Interesting report. I've forwarded the link to the Quantitaive Methods Teaching forum, saying the following:
This report from British Future is the sort of thing that could be useful as a starting point for introducing social science students to quantitative methods, by exploring issues such as choice of variables, how they are measured, how they are presented and how they are interpreted. This kind of material is not only much more accessible to such students than sterile stats courses, but can act as a gateway to understanding, and eventual acquisition, of quantitative methods, especially if the raw data and documentation are made available.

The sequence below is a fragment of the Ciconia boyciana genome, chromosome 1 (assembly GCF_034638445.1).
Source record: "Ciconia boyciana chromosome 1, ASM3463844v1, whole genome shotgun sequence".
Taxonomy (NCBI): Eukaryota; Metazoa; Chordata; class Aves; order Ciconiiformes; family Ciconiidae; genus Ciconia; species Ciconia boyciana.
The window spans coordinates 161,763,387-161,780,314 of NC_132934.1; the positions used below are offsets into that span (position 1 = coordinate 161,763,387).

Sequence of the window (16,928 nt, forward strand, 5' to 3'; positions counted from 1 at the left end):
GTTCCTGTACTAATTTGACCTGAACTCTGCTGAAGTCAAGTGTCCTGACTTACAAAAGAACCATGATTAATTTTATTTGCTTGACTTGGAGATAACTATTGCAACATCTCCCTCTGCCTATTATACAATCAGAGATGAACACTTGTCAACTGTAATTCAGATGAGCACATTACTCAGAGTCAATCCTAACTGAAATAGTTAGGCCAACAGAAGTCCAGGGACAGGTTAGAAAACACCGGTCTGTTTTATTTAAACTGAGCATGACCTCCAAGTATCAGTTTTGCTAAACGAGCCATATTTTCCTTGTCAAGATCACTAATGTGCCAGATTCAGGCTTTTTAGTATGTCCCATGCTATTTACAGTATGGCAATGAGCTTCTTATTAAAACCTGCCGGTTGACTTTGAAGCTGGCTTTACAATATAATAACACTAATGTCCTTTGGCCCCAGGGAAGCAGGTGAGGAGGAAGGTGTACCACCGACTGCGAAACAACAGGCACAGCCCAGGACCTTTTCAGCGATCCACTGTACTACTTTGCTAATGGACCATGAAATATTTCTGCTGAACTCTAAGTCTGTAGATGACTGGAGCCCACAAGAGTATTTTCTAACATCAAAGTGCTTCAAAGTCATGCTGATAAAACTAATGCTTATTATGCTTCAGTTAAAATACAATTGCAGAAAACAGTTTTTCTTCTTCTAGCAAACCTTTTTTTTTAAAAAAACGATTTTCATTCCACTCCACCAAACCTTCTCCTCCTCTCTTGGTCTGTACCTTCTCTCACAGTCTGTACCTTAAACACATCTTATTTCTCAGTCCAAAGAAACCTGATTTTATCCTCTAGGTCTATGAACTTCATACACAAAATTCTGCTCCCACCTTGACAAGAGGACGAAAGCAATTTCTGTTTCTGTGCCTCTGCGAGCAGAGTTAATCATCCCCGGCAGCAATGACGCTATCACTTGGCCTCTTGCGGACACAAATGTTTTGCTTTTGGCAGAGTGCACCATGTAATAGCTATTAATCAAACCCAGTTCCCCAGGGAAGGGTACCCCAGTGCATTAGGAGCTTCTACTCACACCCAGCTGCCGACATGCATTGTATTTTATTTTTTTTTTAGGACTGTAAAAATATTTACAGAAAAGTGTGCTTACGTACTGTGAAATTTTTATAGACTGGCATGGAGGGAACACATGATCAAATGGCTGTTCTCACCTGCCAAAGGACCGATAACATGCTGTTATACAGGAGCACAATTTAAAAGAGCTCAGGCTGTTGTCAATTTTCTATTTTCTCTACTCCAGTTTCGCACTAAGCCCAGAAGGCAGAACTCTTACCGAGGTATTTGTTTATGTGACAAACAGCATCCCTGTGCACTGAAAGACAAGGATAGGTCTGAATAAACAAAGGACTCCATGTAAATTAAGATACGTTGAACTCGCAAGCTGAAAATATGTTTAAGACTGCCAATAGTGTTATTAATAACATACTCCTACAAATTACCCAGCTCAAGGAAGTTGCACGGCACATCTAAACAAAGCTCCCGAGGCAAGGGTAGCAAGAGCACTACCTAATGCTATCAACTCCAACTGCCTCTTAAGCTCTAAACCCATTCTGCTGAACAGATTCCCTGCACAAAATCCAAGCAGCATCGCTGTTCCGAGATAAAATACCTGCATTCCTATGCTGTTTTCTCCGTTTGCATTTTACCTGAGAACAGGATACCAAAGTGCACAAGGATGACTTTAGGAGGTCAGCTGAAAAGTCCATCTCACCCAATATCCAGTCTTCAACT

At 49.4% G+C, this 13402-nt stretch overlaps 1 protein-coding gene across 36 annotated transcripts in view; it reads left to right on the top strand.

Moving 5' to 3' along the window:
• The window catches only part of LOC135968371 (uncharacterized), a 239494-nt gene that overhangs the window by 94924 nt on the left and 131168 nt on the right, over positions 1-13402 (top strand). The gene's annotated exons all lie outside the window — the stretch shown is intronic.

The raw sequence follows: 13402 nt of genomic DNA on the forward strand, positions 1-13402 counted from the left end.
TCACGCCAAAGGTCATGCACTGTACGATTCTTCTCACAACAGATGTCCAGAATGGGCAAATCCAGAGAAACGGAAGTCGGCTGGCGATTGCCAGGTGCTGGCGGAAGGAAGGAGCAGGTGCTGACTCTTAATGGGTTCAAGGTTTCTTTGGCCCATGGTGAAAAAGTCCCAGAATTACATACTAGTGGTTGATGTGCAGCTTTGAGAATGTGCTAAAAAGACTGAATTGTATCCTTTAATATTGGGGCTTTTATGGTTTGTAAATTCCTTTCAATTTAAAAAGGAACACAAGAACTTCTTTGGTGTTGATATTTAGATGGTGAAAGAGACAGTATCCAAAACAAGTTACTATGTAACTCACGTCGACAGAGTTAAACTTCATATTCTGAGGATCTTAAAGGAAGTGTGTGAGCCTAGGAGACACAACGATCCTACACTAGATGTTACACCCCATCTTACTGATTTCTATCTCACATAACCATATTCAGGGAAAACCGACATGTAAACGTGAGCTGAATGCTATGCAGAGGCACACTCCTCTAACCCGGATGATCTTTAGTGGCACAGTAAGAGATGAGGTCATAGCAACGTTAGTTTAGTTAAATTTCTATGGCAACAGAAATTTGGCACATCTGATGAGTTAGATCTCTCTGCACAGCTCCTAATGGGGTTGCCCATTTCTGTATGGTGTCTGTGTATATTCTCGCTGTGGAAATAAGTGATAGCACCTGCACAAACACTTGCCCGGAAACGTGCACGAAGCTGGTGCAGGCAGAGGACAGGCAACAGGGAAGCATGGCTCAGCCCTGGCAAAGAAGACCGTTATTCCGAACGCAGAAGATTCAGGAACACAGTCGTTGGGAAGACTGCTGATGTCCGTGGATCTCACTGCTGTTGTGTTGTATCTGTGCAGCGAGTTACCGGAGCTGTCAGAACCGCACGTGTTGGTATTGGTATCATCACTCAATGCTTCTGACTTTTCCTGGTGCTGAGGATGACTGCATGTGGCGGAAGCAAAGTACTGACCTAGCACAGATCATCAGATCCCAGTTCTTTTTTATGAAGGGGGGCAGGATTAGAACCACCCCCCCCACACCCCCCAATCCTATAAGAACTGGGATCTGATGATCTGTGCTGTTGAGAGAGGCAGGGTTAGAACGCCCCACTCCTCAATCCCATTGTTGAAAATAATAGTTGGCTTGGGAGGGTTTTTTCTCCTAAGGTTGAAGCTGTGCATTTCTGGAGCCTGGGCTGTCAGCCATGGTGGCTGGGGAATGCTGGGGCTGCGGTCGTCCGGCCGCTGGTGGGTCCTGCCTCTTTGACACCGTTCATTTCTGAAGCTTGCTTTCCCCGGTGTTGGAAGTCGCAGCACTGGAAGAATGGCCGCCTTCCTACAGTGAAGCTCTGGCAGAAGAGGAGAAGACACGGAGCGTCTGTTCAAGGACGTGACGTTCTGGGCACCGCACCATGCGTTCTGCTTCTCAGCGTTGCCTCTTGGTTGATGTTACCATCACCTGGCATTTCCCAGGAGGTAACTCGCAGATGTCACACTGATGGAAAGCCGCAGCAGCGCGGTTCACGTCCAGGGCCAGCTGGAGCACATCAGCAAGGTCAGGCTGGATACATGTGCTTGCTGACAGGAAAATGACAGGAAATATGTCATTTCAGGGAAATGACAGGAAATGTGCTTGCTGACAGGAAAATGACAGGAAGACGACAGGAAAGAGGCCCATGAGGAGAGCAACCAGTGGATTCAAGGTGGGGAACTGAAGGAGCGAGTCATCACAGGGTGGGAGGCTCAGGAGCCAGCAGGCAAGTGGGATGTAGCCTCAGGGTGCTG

As a survey researcher I have some reservations about the methodology and the questionnaire wording used by Ipsos/Mori. The most telling item is the high proportion of respondents (61%) stating they would prefer to be a citizen of Britatin than anywhere else (Q8, page 28). Puts all the whingeing into perspective. I can't see the point of asking people what makes people proud of being British (Q9, page 28) without first asking them if they are! I would have preferred questions such as: Q1 Are you British?
Yes [Ask a]
No [Skip to Q2]
a [If Yes] Are you proud to be British?
Yes [Ask b]
No [Ask c]
b [If Yes] What makes you say that?
c [If No] What makes you say that?
Q2 Are you happy living in Britain, or would you rather live in another country?
Britain [Ask a]
Elsewhere [Ask b]
a [If Britain] What makes you say that?
b [If Elsewhere] Which country is that? What makes you say that?
It would be interesting to see which if any if items in Q9 appear in respnse to such an open-ended question.
Show Original Message
Be the first person to recommend this.